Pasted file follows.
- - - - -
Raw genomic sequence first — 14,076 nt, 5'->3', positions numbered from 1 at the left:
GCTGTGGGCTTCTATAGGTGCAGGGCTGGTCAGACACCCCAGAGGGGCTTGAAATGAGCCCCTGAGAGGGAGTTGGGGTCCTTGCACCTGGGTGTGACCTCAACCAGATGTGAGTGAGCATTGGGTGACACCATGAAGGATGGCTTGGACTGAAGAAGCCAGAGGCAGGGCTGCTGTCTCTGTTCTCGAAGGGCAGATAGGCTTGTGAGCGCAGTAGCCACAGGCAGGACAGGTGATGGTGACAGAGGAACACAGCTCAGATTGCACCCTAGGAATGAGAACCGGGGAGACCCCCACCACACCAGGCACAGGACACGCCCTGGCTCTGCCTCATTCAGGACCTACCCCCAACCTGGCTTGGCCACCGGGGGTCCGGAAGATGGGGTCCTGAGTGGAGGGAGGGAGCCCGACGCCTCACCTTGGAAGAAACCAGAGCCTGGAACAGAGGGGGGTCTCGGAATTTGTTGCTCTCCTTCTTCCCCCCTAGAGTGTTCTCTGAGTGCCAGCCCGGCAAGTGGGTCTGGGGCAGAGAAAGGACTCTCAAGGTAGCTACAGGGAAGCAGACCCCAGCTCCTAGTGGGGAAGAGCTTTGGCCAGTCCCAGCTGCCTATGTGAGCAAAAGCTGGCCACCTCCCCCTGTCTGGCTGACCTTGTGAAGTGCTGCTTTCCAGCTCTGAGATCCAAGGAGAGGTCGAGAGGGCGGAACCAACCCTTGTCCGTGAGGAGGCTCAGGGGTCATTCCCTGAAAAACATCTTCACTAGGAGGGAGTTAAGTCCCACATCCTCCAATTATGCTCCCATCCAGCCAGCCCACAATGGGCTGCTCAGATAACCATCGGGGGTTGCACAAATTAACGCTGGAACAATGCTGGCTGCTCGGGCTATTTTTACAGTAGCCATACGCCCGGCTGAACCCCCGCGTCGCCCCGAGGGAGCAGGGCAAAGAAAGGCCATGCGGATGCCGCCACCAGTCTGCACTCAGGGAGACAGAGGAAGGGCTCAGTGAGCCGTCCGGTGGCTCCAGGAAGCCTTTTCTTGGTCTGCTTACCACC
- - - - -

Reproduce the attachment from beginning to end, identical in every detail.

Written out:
Raw genomic sequence first — 14,076 nt, 5'->3', positions numbered from 1 at the left:
GCTGTGGGCTTCTATAGGTGCAGGGCTGGTCAGACACCCCAGAGGGGCTTGAAATGAGCCCCTGAGAGGGAGTTGGGGTCCTTGCACCTGGGTGTGACCTCAACCAGATGTGAGTGAGCATTGGGTGACACCATGAAGGATGGCTTGGACTGAAGAAGCCAGAGGCAGGGCTGCTGTCTCTGTTCTCGAAGGGCAGATAGGCTTGTGAGCGCAGTAGCCACAGGCAGGACAGGTGATGGTGACAGAGGAACACAGCTCAGATTGCACCCTAGGAATGAGAACCGGGGAGACCCCCACCACACCAGGCACAGGACACGCCCTGGCTCTGCCTCATTCAGGACCTACCCCCAACCTGGCTTGGCCACCGGGGGTCCGGAAGATGGGGTCCTGAGTGGAGGGAGGGAGCCCGACGCCTCACCTTGGAAGAAACCAGAGCCTGGAACAGAGGGGGGTCTCGGAATTTGTTGCTCTCCTTCTTCCCCCCTAGAGTGTTCTCTGAGTGCCAGCCCGGCAAGTGGGTCTGGGGCAGAGAAAGGACTCTCAAGGTAGCTACAGGGAAGCAGACCCCAGCTCCTAGTGGGGAAGAGCTTTGGCCAGTCCCAGCTGCCTATGTGAGCAAAAGCTGGCCACCTCCCCCTGTCTGGCTGACCTTGTGAAGTGCTGCTTTCCAGCTCTGAGATCCAAGGAGAGGTCGAGAGGGCGGAACCAACCCTTGTCCGTGAGGAGGCTCAGGGGTCATTCCCTGAAAAACATCTTCACTAGGAGGGAGTTAAGTCCCACATCCTCCAATTATGCTCCCATCCAGCCAGCCCACAATGGGCTGCTCAGATAACCATCGGGGGTTGCACAAATTAACGCTGGAACAATGCTGGCTGCTCGGGCTATTTTTACAGTAGCCATACGCCCGGCTGAACCCCCGCGTCGCCCCGAGGGAGCAGGGCAAAGAAAGGCCATGCGGATGCCGCCACCAGTCTGCACTCAGGGAGACAGAGGAAGGGCTCAGTGAGCCGTCCGGTGGCTCCAGGAAGCCTTTTCTTGGTCTGCTTACCACC